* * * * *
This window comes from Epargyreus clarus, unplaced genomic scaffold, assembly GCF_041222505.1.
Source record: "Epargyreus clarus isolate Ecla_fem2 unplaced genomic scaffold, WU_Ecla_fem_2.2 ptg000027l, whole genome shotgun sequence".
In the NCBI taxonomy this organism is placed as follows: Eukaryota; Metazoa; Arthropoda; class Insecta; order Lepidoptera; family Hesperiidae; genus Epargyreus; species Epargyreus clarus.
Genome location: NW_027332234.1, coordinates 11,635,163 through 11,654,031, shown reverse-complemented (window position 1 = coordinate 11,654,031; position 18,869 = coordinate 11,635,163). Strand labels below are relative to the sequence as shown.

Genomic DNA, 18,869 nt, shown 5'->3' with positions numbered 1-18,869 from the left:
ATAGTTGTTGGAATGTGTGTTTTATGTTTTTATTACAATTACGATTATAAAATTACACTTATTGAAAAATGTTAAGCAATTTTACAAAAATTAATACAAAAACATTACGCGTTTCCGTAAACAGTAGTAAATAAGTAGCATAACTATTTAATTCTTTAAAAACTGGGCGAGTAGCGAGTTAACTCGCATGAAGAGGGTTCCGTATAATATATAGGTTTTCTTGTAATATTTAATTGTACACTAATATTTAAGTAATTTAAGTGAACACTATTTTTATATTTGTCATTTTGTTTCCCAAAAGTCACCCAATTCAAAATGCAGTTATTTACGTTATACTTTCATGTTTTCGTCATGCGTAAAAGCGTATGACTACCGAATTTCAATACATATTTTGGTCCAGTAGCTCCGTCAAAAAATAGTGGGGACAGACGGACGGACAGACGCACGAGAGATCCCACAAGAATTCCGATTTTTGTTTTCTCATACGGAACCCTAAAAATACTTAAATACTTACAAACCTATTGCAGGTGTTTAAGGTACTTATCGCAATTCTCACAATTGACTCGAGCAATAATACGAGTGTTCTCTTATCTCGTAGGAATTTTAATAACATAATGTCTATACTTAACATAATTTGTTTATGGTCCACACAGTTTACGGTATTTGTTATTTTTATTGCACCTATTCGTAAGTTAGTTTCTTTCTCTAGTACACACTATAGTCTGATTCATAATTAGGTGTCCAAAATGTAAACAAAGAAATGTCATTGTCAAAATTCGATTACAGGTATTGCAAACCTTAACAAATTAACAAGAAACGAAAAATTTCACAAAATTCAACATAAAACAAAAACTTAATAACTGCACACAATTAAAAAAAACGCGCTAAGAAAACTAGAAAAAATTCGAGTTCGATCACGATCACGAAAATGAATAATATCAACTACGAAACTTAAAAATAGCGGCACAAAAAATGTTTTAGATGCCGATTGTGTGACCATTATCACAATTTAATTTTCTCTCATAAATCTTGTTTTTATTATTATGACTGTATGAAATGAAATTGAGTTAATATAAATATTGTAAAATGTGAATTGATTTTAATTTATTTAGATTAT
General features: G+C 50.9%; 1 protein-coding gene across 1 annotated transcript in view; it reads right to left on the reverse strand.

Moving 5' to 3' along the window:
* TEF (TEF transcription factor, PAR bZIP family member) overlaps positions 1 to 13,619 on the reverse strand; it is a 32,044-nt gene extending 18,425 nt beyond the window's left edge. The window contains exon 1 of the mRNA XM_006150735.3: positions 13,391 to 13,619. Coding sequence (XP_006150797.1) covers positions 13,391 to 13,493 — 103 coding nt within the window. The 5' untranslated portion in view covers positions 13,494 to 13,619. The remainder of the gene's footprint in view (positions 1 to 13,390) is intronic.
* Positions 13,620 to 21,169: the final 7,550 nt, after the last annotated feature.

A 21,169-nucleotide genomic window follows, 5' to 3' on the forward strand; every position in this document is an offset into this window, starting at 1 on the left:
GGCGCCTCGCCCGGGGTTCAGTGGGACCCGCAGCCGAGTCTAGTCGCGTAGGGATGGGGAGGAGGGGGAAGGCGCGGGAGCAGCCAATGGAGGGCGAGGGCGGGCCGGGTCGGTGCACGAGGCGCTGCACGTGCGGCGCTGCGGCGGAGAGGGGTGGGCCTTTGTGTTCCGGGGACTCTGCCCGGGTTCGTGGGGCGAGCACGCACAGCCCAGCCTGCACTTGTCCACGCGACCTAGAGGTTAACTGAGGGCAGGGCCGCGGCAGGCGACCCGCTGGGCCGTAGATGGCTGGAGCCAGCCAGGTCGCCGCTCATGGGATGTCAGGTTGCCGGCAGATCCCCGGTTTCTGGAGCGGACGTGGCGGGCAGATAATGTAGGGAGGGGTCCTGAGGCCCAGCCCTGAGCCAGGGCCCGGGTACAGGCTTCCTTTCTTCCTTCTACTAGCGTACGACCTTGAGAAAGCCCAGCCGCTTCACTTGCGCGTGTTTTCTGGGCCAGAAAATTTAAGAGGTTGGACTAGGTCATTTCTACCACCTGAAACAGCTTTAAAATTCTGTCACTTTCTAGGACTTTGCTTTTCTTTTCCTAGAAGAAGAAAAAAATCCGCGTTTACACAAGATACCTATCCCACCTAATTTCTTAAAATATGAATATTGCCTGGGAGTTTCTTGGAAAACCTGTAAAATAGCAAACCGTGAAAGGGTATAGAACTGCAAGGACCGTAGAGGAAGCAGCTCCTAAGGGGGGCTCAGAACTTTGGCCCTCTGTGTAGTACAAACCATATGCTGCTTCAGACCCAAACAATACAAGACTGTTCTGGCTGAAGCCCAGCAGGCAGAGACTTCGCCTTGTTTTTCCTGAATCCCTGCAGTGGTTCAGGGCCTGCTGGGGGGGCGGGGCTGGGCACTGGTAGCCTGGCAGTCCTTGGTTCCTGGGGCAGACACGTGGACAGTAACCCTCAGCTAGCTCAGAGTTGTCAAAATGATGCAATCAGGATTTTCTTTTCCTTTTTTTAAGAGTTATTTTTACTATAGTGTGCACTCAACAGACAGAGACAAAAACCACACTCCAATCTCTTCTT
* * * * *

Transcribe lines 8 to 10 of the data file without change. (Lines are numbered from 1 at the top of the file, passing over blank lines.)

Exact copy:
Moving 5' to 3' along the window:
* TEF (TEF transcription factor, PAR bZIP family member) overlaps positions 1 to 13,619 on the reverse strand; it is a 32,044-nt gene extending 18,425 nt beyond the window's left edge. The window contains exon 1 of the mRNA XM_006150735.3: positions 13,391 to 13,619. Coding sequence (XP_006150797.1) covers positions 13,391 to 13,493 — 103 coding nt within the window. The 5' untranslated portion in view covers positions 13,494 to 13,619. The remainder of the gene's footprint in view (positions 1 to 13,390) is intronic.
* Positions 13,620 to 21,169: the final 7,550 nt, after the last annotated feature.